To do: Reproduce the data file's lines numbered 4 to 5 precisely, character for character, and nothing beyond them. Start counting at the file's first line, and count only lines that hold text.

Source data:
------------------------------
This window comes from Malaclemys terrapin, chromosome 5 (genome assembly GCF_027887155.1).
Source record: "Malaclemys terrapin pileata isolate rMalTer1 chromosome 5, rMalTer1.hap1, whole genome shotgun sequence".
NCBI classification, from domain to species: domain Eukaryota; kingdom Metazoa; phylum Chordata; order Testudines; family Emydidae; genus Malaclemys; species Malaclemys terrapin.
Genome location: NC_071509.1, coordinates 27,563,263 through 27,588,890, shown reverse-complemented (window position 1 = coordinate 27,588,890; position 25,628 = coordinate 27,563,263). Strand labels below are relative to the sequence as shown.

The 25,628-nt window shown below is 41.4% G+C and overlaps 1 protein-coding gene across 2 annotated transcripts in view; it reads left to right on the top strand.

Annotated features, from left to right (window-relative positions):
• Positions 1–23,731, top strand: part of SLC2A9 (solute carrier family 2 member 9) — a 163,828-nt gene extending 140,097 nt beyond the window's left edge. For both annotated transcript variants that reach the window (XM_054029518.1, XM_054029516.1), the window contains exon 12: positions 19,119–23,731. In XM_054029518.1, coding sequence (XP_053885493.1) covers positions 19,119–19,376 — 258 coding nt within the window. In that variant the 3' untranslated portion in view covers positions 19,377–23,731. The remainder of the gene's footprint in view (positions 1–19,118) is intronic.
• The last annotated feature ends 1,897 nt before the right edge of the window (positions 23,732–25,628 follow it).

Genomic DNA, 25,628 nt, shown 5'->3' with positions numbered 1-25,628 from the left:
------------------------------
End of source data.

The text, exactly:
Genome location: NC_071509.1, coordinates 27,563,263 through 27,588,890, shown reverse-complemented (window position 1 = coordinate 27,588,890; position 25,628 = coordinate 27,563,263). Strand labels below are relative to the sequence as shown.

The 25,628-nt window shown below is 41.4% G+C and overlaps 1 protein-coding gene across 2 annotated transcripts in view; it reads left to right on the top strand.